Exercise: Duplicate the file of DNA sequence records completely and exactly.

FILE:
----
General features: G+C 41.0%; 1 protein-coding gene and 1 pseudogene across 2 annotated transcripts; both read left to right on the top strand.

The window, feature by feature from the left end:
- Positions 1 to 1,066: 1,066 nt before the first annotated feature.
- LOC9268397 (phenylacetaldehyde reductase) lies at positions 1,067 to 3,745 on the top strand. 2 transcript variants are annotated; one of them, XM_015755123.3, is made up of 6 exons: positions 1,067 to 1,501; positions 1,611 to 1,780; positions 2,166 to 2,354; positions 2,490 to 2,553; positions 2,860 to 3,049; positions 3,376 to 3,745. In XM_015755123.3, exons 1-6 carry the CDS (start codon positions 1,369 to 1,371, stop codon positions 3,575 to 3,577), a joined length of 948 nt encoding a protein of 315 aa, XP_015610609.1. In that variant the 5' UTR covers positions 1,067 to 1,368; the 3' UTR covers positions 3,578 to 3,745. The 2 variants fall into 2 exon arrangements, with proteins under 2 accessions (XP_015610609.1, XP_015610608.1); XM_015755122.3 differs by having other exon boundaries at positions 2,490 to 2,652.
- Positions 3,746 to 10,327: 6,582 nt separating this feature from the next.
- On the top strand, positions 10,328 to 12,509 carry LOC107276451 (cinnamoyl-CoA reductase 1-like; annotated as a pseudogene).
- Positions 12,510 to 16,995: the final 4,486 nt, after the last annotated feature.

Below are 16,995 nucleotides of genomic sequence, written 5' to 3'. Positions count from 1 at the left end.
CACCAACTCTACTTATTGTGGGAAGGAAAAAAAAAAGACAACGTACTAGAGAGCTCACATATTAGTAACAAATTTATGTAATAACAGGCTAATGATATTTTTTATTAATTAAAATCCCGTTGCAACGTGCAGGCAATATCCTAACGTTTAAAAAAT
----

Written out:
General features: G+C 41.0%; 1 protein-coding gene and 1 pseudogene across 2 annotated transcripts; both read left to right on the top strand.

The window, feature by feature from the left end:
- Positions 1 to 1,066: 1,066 nt before the first annotated feature.
- LOC9268397 (phenylacetaldehyde reductase) lies at positions 1,067 to 3,745 on the top strand. 2 transcript variants are annotated; one of them, XM_015755123.3, is made up of 6 exons: positions 1,067 to 1,501; positions 1,611 to 1,780; positions 2,166 to 2,354; positions 2,490 to 2,553; positions 2,860 to 3,049; positions 3,376 to 3,745. In XM_015755123.3, exons 1-6 carry the CDS (start codon positions 1,369 to 1,371, stop codon positions 3,575 to 3,577), a joined length of 948 nt encoding a protein of 315 aa, XP_015610609.1. In that variant the 5' UTR covers positions 1,067 to 1,368; the 3' UTR covers positions 3,578 to 3,745. The 2 variants fall into 2 exon arrangements, with proteins under 2 accessions (XP_015610609.1, XP_015610608.1); XM_015755122.3 differs by having other exon boundaries at positions 2,490 to 2,652.
- Positions 3,746 to 10,327: 6,582 nt separating this feature from the next.
- On the top strand, positions 10,328 to 12,509 carry LOC107276451 (cinnamoyl-CoA reductase 1-like; annotated as a pseudogene).
- Positions 12,510 to 16,995: the final 4,486 nt, after the last annotated feature.

Below are 16,995 nucleotides of genomic sequence, written 5' to 3'. Positions count from 1 at the left end.
CACCAACTCTACTTATTGTGGGAAGGAAAAAAAAAAGACAACGTACTAGAGAGCTCACATATTAGTAACAAATTTATGTAATAACAGGCTAATGATATTTTTTATTAATTAAAATCCCGTTGCAACGTGCAGGCAATATCCTAACGTTTAAAAAAT